76 Richards (fn. 19), 6; Hamoumou Mohand, Et Us sont devenus Harkis (Paris: Fayard, 1993); Gross Jan T., Revolution from Abroad: The Soviet Conquest of Poland's Western Ukraine and Western Belorussia (Princeton, N.J.: Princeton University Press, 1988).
77 Berry Mary Elizabeth, The Culture of Civil War in Kyoto (Berkeley: University of California Press, 1994), xxi.
78 Lucas Colin, “Themes in Southern Violence after 9 Thermidor,” in Lewis Gwynne and Lucas Colin, eds., Beyond the Terror: Essays in French Regional and Social History, 1794—1815 (Cambridge: Cambridge University Press, 1983), 152–94.
79 Harding Susan F., Remaking Ibieca: Rural Life inAragon under Franco (Chapel Hill: University of North Carolina Press, 1984), 59.
80 Kaldor (fn. 7), 93.
81 Kalyvas Stathis N., “Wanton and Senseless? The Logic of Massacres in Algeria,” Rationality and Society 11, no. 3 (1999), 243–85.
82 Jean Perlez, “Kosovo Clan's Massacre Stands as Gruesome Evidence of Serb Revenge,” International Herald Tribune, November 16, 1998.
83 Norimitsu Onishi, “Sierra Leone Measures Terror in Severed Limbs,” New York Times, August 22, 1999.
84 Nordstrom (fn. 55), 142.
85 Enzensberger (fn. 6), 20.
86 See, for example, Ignatieff (fn. 6), 5.
87 Enzensberger (fn. 6), 15.
88 Frijda Nico H., “The Lex Talionis: On Vengeance,” in Goozen Stephanie H.M. Van, Poll Nanne E. Van de, and Sergeant Joseph, eds., Emotions: Essays on Emotion Theory (Hillsdale, N.J.: Lawrence Erlbaum Associates, 1994), 267.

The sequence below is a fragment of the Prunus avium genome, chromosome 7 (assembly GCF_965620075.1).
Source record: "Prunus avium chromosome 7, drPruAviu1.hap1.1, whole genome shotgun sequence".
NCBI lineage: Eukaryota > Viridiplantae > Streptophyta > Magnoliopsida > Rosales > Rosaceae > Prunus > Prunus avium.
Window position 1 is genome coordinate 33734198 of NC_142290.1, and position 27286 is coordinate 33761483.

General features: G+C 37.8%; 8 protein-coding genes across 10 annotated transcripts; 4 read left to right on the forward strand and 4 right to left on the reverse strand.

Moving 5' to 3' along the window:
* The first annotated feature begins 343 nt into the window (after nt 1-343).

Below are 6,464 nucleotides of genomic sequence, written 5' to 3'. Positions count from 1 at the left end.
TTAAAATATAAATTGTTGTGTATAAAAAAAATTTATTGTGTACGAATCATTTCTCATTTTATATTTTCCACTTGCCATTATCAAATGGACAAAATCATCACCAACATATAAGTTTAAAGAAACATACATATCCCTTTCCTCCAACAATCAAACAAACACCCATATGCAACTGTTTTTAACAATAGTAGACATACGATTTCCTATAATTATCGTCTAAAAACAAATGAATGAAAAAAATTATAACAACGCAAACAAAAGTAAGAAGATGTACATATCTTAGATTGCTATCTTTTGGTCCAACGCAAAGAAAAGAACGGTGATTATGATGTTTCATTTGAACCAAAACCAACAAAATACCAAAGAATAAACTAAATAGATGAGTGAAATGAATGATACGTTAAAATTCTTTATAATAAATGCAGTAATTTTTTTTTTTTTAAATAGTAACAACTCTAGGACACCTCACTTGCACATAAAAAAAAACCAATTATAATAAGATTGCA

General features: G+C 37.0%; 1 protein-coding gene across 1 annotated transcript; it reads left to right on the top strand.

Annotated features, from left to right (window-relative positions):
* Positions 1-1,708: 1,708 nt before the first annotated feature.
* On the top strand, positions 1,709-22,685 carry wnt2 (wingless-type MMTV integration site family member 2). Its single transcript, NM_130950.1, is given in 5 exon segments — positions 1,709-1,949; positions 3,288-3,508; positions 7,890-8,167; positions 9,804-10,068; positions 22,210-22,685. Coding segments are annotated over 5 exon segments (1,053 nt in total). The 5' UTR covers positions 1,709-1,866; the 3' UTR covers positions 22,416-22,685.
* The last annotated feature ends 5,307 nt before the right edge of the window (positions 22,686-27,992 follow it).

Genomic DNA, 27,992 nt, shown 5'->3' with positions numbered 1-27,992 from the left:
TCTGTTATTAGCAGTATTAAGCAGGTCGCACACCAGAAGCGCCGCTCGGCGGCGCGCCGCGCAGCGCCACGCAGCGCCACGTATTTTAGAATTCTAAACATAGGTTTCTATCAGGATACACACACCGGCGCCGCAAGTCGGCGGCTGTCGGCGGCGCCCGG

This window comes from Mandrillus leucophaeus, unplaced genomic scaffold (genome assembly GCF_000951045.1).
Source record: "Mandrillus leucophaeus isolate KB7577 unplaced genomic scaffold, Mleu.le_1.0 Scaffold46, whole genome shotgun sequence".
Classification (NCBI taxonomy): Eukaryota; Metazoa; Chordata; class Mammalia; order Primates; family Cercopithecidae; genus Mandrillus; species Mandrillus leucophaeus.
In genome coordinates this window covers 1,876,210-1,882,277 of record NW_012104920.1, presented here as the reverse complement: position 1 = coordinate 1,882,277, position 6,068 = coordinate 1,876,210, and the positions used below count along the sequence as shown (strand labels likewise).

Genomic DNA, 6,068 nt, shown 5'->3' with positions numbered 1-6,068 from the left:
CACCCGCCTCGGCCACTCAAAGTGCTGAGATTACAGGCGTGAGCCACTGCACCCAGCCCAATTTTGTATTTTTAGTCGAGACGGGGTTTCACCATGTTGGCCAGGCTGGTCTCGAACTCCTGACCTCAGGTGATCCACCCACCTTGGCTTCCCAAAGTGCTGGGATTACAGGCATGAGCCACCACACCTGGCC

89 Thucydides depicted the civil war there as a situation in which “there was death in every shape and form. And, as usually happens in such situations, people went to every extreme and beyond it.” Thucydides , History of the Peloponnesian War, trans. Rex Warner (Harmondsworth, N.Y.: Penguin Books, 1977), 241. One easily finds in the historical literature sentiments emphasizing the inherent cruelty and ravaging nature of civil war. See Petitfrère Claude, La Vendée et les Vendéens (Paris: Gallimard/Julliard, 1981), 50; and Gunther John, Behind the Curtain (New York: Harper, 1949), 129.
90 Dupuy Roger, Les Chouans (Paris: Hachette, 1997), 237.
91 Staël Madame de, Des circonstances actuelles qui peuvent terminer la révolution et des principes qui doivent fonder la répuhlique en France, ed. Omacini Lucia (1798; Geneva: Librairie Droz, 1979), 10.
92 Rosenberg Tina, Children of Cain: Violence and the Violent in Latin America (New York: Penguin, 1991), 7.
93 See, for example, Cueva Julio de la, “Religious Persecution, Anticlerical Tradition, and Revolution: On Atrocities against the Clergy during the Spanish Civil War,” Journal of Contemporary History 33, no. 3 (1998); Figes (fn. 36); Brovkin (fn. 38).